Blurb: When a man is faced with divorce and child support for three children, things go from worse to unimaginable. This is the case that ripped a small Ohio town apart. How can a man claiming to love his wife, help plan her kidnapping that turns into a murder? With a father in law that valued money and possessiveness over life and happiness, always expect the worse.
Excerpt: According to court records filed in Vinton County, Summer filed for divorce in 2010, on the grounds of domestic violence, verbal abuse, immense fear of bodily harm, and an “almost slavery like existence” while married and living with Will and his parents, stating, “my in-laws would gang up on me, to just work things out.”
She accused Will of abandoning or killing two of her cats when she once disagreed with him, and that he would “forcible take her car keys, cell phone and purse,” so as to keep her at their marital home. She was granted temporary custody and a civil protection order, of the couple’s children, then returned to her parents’ home in Logan. She entered counseling, took parenting classes, with plans of enrolling in Hocking College’s culinary arts program, and opening her own restaurant someday.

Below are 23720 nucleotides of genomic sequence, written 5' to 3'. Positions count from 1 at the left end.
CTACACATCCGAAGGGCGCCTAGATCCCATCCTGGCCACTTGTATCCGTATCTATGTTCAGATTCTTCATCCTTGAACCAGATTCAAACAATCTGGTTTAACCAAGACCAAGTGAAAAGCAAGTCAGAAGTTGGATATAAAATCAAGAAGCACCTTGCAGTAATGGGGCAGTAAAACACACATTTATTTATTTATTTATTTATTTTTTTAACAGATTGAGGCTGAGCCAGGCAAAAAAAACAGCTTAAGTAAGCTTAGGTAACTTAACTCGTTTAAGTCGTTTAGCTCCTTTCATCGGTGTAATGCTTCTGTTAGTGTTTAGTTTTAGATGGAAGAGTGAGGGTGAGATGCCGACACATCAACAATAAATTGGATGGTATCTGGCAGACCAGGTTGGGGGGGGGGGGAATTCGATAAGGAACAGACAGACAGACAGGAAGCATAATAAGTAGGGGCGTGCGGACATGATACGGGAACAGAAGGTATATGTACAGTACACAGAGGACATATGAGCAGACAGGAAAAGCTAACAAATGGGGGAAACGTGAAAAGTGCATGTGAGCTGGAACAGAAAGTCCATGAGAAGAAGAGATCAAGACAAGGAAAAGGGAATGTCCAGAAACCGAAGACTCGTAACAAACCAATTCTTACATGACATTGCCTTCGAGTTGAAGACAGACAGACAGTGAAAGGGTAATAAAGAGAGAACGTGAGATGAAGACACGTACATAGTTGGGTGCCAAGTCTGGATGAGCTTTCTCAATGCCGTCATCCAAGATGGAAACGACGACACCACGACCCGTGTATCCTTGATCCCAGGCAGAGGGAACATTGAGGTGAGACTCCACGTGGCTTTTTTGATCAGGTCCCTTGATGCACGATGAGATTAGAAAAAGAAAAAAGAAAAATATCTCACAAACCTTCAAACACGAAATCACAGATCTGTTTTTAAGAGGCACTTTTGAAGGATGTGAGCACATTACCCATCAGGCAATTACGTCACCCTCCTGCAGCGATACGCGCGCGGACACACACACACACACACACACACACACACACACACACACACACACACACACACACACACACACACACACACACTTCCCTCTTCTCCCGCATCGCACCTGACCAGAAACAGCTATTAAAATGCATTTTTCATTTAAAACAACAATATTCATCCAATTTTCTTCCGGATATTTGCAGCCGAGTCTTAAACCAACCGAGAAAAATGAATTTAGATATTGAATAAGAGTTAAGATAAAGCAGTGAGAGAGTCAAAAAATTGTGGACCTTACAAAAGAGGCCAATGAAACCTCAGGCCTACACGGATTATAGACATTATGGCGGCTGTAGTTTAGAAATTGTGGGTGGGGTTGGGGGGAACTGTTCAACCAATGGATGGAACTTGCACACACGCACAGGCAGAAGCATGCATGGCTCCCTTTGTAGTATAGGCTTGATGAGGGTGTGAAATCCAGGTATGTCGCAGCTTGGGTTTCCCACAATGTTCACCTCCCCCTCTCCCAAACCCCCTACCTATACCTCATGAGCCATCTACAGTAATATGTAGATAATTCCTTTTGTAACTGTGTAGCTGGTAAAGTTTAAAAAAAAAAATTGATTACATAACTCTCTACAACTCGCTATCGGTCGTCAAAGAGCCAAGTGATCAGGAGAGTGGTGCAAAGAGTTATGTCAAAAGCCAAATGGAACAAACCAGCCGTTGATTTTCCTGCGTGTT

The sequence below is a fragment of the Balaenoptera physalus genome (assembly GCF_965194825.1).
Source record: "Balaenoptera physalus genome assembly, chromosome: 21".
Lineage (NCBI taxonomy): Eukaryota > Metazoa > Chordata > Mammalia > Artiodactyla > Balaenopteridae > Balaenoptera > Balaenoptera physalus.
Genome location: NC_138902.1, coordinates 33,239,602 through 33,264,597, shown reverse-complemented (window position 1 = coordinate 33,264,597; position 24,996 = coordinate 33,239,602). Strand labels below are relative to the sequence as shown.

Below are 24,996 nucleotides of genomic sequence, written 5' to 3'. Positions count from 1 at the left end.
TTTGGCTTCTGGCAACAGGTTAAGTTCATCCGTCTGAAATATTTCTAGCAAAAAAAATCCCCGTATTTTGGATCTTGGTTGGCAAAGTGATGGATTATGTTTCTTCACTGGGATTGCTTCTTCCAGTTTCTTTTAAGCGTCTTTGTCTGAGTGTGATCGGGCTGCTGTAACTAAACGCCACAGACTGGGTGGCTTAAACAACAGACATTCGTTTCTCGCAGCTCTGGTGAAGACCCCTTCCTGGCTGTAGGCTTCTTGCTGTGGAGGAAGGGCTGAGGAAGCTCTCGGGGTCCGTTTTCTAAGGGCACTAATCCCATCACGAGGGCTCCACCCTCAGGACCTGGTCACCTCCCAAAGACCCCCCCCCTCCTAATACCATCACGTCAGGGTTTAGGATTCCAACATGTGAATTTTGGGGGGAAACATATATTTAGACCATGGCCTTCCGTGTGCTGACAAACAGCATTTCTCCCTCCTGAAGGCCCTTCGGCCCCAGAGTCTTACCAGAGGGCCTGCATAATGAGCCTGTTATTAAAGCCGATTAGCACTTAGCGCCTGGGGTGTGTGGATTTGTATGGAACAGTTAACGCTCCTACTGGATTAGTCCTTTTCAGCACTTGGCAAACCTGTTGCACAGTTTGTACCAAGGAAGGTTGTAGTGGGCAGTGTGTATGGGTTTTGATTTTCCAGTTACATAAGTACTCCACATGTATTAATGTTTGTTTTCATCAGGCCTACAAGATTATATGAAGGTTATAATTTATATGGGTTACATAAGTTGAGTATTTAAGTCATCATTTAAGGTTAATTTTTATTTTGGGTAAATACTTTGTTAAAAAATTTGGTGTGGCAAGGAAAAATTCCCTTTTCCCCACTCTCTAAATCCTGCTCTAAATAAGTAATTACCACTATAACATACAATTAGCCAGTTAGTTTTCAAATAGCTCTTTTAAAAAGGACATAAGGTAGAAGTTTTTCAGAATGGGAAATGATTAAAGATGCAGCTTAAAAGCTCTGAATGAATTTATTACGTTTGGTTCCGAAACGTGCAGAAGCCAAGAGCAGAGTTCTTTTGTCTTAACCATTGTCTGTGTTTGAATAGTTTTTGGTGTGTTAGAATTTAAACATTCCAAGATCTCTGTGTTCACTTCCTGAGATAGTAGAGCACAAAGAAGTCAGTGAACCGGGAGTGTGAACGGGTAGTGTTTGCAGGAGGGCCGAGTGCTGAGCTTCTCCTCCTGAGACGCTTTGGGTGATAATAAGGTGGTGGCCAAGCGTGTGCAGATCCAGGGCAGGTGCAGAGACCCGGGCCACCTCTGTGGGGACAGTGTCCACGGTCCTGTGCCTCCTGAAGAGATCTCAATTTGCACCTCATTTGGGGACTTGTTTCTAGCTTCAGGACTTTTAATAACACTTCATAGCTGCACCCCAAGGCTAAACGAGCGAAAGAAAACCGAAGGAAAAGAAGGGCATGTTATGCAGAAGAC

At the time of her disappearance, police were dumbfounded as to what if anything criminal was happening. Some officers theorized Summer disappeared willingly, due to the stress of her pending divorce, and her upcoming marriage to her twenty-three-year-old fiancé Adam Peters. Debra and Mike said Summer leaving on her own was impossible because she loved her children to much to “just abandon them.”
Aiding Will at full speed ahead with the custody battle, were his father and mother. They told several that Summer was “giving them a hard time” about visitation rights to their grandchildren, after Summer moved from their home, and they were furious about.
According to the Inman’s Pastor King Kelly, in early 2010, Bill Inman obtained a minister’s license, considering himself a religious leader conducting bible classes inside a small building behind the Hamden farmhouse.
In an incorporation document filed with the Ohio Secretary of State’s Office, Bill listed himself as leader of Mercy Tabernacle Church, a nonprofit organization, “to help people who have lost their jobs or been cut back on hours keep their homes.”
According to neighbors, he considered the Hamden farmhouse and lands a ranch. According to neighbors, Bill often went door-to-door soliciting donations for what he called “Mercy Ranch,” a plan to turn his home into a place for the “wayward and homeless.”